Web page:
Fishing in troubled waters

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The columnist says the problem of the construction of the LCS has, indeed, ‘revolved around politics’ for far too long. — Bernama photo

LAST week I wrote about food security in Sarawak, focusing on the self-insufficiency in rice, which is the staple food for most Malaysians.

Today it is about the security of two states, Sarawak and Sabah, members of the Federation of Malaysia, the object of our common loyalty.

Specifically, I am referring to the safety of our waters, the South China Sea. I would like to be assured that the shores in West and East Malaysia are perfectly secure.

Am I the only person who worries about China’s claim to ‘own’ the deep blue seas, as shown by the drawing of a fictitious nine-dash line?

A line drawn on water – how can this be true?

For the past several years, our waters have been encroached upon by fishermen from foreign countries. I am sure that our navy and other enforcement agencies are securing the waters within our national boundaries up to the Exclusive Economic Zone (200 nautical miles).

However, within this zone, we need men on ships to carry out regular patrols. They ensure that our fishermen are the only ones who fish here, and that foreign vessels are not allowed to exploit our resources without our permission.

For the coastal areas, we need additional assets in the form of littoral combat ships (LCS).

Two years ago, we heard about the problem with the construction of these ships. A sum of RM6 billion had been committed and most of it had been spent on the construction of the ships.

Since then, we have heard practically nothing about this project. What’s happening?

I remember reading a media statement by the then-defence minister Datuk Seri Hishammuddin Tun Hussein. He was reported by The Borneo Post (Aug 6, 2022) as having said that the ‘littoral combat ships project must continue’.

He was commenting on the call by the then-leader of the Opposition, Datuk Seri Anwar Ibrahim, to ‘halt the next phase of the LCS project’.

“We have to arrest this and stop the nonsense…the half a billion (for the next phase of the project) should be spent for the welfare of veterans who have been clamouring for support.”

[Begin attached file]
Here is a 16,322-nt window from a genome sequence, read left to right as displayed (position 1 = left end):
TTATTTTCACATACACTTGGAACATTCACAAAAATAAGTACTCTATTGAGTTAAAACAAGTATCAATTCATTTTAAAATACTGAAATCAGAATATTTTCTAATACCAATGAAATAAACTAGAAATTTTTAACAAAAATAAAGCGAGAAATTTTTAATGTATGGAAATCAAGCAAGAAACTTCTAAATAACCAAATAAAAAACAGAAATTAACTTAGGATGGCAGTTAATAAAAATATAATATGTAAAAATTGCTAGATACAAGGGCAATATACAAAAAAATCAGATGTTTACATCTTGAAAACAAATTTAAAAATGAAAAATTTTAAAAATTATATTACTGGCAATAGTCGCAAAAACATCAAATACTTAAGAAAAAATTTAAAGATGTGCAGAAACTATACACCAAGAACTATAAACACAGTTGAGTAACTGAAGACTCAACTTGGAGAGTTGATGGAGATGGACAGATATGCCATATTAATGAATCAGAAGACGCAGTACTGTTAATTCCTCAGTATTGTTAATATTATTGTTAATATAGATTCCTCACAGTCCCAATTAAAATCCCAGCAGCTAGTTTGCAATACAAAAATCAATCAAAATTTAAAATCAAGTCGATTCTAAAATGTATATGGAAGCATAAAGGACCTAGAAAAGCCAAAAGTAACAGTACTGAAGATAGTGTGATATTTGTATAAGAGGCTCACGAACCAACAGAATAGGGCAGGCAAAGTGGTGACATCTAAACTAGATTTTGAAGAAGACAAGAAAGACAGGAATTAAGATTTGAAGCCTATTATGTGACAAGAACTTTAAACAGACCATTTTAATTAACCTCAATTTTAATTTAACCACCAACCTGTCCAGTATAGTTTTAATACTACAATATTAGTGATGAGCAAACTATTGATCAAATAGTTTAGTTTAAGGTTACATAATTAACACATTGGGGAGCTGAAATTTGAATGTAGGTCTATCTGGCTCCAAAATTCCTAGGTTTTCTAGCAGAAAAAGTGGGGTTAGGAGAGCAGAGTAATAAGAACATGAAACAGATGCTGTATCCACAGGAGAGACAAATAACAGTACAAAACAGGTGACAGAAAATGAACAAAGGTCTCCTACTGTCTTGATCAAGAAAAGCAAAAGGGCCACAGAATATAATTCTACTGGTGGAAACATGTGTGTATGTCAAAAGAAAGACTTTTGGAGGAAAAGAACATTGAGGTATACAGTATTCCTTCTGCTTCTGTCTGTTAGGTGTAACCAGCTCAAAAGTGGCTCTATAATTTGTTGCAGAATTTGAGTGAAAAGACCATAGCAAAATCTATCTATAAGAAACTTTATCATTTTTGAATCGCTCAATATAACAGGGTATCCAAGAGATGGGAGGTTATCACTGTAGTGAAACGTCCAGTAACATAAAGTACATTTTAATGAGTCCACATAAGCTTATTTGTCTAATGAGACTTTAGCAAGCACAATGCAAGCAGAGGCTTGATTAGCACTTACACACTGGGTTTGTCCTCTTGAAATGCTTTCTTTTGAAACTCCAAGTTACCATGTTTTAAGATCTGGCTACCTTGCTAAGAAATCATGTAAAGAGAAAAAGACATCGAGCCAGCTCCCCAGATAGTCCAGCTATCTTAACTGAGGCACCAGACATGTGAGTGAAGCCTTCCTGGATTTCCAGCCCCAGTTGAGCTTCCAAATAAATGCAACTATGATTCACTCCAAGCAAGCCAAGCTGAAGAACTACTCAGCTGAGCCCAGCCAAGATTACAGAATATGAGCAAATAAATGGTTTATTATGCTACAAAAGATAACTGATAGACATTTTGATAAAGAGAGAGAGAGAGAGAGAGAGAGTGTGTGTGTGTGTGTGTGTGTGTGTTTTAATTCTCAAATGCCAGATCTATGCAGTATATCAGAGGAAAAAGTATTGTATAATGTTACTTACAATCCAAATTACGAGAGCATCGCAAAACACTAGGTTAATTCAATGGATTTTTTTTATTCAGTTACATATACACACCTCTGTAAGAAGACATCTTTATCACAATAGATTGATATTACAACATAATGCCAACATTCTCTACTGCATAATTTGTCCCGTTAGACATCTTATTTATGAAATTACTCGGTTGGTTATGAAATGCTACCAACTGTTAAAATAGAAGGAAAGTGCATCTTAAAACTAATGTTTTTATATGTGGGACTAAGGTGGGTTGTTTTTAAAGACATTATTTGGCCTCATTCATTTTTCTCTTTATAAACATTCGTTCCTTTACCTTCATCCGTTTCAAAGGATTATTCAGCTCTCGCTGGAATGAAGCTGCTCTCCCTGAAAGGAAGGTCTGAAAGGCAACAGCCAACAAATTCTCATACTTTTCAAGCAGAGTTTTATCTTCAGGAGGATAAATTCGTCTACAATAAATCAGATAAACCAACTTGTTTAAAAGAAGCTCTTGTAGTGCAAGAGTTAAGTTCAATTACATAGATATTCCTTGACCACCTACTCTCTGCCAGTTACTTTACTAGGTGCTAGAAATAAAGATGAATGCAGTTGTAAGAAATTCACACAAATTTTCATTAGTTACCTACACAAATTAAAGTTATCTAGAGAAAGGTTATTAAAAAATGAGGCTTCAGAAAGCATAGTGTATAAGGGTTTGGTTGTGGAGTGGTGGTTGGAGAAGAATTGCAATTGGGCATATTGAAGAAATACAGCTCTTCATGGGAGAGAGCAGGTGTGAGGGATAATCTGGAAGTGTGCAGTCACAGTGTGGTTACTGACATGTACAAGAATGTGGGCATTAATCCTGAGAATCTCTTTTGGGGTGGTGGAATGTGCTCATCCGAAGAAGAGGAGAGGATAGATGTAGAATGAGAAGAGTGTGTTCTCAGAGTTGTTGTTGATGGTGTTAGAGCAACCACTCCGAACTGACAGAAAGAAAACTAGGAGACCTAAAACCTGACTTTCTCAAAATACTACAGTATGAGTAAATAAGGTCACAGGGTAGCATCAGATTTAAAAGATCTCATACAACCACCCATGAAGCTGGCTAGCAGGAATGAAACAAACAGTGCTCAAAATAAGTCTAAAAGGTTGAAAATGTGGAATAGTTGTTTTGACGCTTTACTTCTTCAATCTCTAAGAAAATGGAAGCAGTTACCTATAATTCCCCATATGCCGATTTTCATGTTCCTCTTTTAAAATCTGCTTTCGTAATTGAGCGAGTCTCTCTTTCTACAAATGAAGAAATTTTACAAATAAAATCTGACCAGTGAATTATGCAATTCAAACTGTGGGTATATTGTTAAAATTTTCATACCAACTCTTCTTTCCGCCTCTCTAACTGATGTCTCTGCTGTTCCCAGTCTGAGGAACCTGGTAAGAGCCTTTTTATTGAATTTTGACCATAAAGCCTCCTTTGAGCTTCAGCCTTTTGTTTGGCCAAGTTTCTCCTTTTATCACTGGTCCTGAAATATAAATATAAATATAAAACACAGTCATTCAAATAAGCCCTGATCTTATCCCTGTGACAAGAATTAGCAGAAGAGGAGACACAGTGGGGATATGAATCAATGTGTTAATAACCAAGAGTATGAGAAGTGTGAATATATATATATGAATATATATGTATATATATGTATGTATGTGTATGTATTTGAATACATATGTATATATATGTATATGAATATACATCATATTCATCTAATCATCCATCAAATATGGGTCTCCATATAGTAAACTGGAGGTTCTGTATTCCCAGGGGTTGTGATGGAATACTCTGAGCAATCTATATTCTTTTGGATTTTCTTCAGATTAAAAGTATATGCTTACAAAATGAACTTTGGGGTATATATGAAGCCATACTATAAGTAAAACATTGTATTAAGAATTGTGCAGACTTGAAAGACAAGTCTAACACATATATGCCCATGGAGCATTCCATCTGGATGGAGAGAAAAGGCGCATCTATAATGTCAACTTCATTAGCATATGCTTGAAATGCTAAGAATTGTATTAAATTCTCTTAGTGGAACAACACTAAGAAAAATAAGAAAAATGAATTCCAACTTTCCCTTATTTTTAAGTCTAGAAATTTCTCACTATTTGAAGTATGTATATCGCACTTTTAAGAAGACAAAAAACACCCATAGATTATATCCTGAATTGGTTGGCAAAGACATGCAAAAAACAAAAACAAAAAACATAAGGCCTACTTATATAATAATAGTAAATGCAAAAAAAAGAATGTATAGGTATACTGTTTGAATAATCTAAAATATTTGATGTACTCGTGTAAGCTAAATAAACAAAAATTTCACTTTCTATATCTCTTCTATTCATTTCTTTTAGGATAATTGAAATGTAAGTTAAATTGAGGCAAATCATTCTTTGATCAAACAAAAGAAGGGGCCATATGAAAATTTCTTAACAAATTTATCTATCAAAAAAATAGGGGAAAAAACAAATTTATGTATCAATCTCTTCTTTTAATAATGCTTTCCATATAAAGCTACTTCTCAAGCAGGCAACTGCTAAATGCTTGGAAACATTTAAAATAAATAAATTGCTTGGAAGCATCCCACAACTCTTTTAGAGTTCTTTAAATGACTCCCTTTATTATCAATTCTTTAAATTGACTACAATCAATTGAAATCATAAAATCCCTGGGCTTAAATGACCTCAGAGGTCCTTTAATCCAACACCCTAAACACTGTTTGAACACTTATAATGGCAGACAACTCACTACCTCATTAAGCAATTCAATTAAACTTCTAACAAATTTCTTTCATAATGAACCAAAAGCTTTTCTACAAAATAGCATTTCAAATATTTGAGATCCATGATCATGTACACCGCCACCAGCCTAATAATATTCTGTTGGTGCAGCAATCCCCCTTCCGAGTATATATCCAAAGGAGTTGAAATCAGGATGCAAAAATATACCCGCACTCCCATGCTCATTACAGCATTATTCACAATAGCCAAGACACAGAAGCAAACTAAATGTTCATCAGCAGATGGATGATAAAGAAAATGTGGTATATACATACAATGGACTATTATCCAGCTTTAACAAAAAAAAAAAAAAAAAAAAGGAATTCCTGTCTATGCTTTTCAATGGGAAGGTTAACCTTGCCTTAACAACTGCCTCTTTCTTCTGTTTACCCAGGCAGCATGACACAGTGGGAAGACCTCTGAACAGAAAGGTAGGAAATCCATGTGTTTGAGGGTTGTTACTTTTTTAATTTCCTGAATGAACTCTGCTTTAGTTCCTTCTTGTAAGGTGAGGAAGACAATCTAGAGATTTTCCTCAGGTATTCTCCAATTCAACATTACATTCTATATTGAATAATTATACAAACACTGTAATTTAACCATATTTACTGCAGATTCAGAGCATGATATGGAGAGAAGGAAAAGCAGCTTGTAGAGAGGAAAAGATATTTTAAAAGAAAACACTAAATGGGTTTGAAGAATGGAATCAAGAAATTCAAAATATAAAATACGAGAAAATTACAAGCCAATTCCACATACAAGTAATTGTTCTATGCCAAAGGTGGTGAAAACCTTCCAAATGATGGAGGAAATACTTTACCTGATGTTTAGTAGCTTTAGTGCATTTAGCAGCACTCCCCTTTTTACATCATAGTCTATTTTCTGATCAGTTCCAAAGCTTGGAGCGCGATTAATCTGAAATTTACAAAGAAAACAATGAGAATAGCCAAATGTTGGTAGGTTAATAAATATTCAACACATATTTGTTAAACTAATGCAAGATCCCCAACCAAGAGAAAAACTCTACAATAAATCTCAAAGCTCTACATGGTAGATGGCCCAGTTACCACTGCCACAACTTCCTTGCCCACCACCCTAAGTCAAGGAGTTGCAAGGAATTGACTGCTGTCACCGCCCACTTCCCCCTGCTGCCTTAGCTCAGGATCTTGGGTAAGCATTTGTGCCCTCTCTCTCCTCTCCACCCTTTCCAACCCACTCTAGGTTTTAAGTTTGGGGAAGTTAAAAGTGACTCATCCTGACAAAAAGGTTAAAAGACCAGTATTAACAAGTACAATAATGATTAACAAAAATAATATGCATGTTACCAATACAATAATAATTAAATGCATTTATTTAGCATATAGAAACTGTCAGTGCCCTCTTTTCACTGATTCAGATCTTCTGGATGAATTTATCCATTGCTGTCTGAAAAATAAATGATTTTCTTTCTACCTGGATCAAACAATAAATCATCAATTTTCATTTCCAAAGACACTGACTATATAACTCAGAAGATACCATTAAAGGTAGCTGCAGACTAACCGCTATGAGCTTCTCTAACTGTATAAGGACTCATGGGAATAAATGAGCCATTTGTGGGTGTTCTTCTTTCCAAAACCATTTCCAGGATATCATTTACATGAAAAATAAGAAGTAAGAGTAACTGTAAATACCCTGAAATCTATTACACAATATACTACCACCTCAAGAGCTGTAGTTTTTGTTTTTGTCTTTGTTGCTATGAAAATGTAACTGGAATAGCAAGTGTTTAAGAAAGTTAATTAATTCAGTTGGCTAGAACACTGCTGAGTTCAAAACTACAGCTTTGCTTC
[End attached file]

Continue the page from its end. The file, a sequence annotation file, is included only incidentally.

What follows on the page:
The former defence minister considered Anwar’s call as something that ‘revolved around politics or part of apolitical game’.

I say the problem of the construction of the LCS has, indeed, ‘revolved around politics’ for far too long. It is expected of politicians to canvas for support from the Navy veterans, but the security of the country overrides the concerns of any particular interest group.

We need extra ships and more men to patrol our shores. The government must assure us that either the LCS project is being continued, or else, another project started to construct assets so that maritime security is enhanced.

We need more men too. At least this is to assure the Malaysians in the Borneo region that the security of our waters is ensured at all times.

For make no mistake: if trouble were to come from the sea, it would hit the Borneo coast first – Sabah and Sarawak!

When the former defence minister was at the Penrissen Army Camp in Kuching in early August 2022, he assured: “We want to convince the people of Sarawak in whatever situation they are in, that they can rely on the Armed Forces and the Ministry of Defence (Mindef).”

We shall remember that.

Now that we have a new government securely in place, we would like to know what the latest position is with regard to the LCS project.

Tension in the South China Sea has risen high after various near-collisions between ships of China and the Philippines. For the moment, they ‘only’ employ water cannons, but later something more lethal may be used.

It is natural that Malaysians in the Borneo region should get worried. What if there’s a war at our doorstep?

I normally use ‘touch wood’ to pray for no war. No amount of wood-touching will prevent a war when leaders of two or more countries want to go to war, for all sorts of reasons.

Don’t those fools know that nobody wins in a war? Watch the TV news, if you need to be convinced.

Not that we will join any war and deploy our LCS. We would prefer peace to war, but if there is conflict, we need to protect and defend our own country.

It is ironic that it is often the supposedly civilised countries, which prefer war to peace, are the ones loving the joys of conquests of territories and the destruction of buildings and human lives.

There is a distinct possibility of a nasty fight over ownership of the half submerged reefs in the Spratlys between our friends in Asean and China.

On another aspect of security, I do not hear about recruitment of personnel for our Navy from the Borneo States. To have a navy, you need ships – and men. I would suggest that serious effort be made to recruit boys from Sabah and Sarawak for the Royal Navy.

Give the boys from this part of Malaysia the chance to serve the King and the Country on all fronts – land, sea, and air.

Books have been written about how brave and good the Iban Trackers were in jungle warfare.

Recruit the young men among them to the Navy and let’s see if the Sea Dayaks are also good at sea.